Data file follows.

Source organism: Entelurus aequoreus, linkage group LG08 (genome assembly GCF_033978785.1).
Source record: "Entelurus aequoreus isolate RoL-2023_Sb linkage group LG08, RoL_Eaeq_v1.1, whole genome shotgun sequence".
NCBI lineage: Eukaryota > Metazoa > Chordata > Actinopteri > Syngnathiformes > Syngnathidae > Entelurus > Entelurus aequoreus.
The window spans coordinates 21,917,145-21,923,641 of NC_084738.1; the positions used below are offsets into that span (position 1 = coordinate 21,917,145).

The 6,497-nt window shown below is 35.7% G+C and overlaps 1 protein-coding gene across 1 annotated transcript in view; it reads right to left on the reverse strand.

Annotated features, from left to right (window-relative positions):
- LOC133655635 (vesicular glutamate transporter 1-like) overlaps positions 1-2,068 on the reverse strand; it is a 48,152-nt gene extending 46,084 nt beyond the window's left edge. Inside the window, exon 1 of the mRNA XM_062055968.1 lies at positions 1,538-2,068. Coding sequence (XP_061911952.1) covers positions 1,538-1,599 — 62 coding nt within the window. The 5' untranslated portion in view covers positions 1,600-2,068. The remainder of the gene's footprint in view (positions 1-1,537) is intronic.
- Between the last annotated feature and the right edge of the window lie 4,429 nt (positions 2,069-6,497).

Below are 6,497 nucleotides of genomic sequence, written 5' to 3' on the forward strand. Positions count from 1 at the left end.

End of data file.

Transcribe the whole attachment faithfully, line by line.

Source organism: Entelurus aequoreus, linkage group LG08 (genome assembly GCF_033978785.1).
Source record: "Entelurus aequoreus isolate RoL-2023_Sb linkage group LG08, RoL_Eaeq_v1.1, whole genome shotgun sequence".
NCBI lineage: Eukaryota > Metazoa > Chordata > Actinopteri > Syngnathiformes > Syngnathidae > Entelurus > Entelurus aequoreus.
The window spans coordinates 21,917,145-21,923,641 of NC_084738.1; the positions used below are offsets into that span (position 1 = coordinate 21,917,145).

The 6,497-nt window shown below is 35.7% G+C and overlaps 1 protein-coding gene across 1 annotated transcript in view; it reads right to left on the reverse strand.

Annotated features, from left to right (window-relative positions):
- LOC133655635 (vesicular glutamate transporter 1-like) overlaps positions 1-2,068 on the reverse strand; it is a 48,152-nt gene extending 46,084 nt beyond the window's left edge. Inside the window, exon 1 of the mRNA XM_062055968.1 lies at positions 1,538-2,068. Coding sequence (XP_061911952.1) covers positions 1,538-1,599 — 62 coding nt within the window. The 5' untranslated portion in view covers positions 1,600-2,068. The remainder of the gene's footprint in view (positions 1-1,537) is intronic.
- Between the last annotated feature and the right edge of the window lie 4,429 nt (positions 2,069-6,497).

Below are 6,497 nucleotides of genomic sequence, written 5' to 3' on the forward strand. Positions count from 1 at the left end.